EDINBURG, TX (KVEO NEWSCENTER 23) — If you drive by Schunior and Hoehn (hone) roads in Edinburg you might catch a glance of UTPA students digging meticulously through a field. As Roxanne Lerma shows us, they’re getting a hands-on glimpse of our region's rich history.
A team of UTPA instructors is digging up new ways to teach history and culture to UT-Pan American students, Dr. Russell Skowronek/Archeologist & UTPA Professor, "The larger goal of this class is to take a subset of our UTPA students and help them understand the story of their community and what our community developed from and how it is where it is today.”
Dr. Skowronek decided to challenge his students to become keepers of local history with an interdisciplinary class. Jenarae Alaniz says the great outdoors is now her classroom.
Jenarae Alaniz, UTPA Anthropology Student, “I think it’s important that we really know the culture of where we come from. I’m born and raised in the Valley so I jumped at the opportunity to do this and not any other class is going to offer you hands on experience.”
Dr. Skowronek and his team selected the Atwood Farms in North Edinburg as the site of their archaeological dig. Students explore every facet of the property--- Excavating for the geological, biological and archaeological make-up of the farm that’s been around since the 1920’s.
Dr. Russell Skowronek /Anthropology & History Professor, “We are doing subsurface testing of the soil to see its more ancient history in the last 10,000 years or a little longer and our archaeological study it to see what evidence we can find of people having been on this property long before the Atwoods showed up a hundred years ago.”
The property owners have already uncovered an arrowhead dating back 6 to 8 thousand years. Andrew Evins says watching the students’ plot his grandparent’s land is surreal, “To us it’s like a little slice of heaven but to have a bunch of people that are interested in the history of my family and the history of this property to me that’s an honor.”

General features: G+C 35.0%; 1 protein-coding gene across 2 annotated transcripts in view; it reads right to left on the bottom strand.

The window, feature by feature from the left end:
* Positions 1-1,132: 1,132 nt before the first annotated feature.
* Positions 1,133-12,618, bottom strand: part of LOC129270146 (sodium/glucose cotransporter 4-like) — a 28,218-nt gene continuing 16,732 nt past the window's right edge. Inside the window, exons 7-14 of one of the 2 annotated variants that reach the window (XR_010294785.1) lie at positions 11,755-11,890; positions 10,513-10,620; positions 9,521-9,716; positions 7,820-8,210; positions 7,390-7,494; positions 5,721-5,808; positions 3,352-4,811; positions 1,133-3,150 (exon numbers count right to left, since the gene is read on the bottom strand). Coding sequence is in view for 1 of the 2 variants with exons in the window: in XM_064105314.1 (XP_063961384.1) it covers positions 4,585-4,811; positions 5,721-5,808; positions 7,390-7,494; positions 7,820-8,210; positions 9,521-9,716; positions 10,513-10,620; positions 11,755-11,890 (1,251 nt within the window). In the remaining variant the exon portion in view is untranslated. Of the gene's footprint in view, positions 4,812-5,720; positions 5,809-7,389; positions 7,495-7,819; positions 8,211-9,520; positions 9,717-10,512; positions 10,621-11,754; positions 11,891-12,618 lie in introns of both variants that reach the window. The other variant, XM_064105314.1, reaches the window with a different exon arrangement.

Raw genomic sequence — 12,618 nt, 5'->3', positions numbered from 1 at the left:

The class is a special mix of history, geology, and biology all rolled into one exciting outdoor adventure, Jenarae, “And I’m an anthropology student so all I know is culture and people this gives me the ability to go out and like right now we are digging and looking at sand and clay and trying to figure it out. Never in my wildest dreams would I have done that.”
With so little undeveloped land left in the Valley, Jim Evins who’s lived on the property for 45 years is pleased students are unearthing the region’s history, “I love it I think it’s wonderful because they don’t realize what has transpired here in south Texas when I was a child this was an agricultural place period.”
Students, becoming stewards of the past. Reporting for UTPA & Newscenter 23, I’m Roxanne Lerma.
UTPA students will use their field work data for an end of semester research project documenting the history of the Atwood property.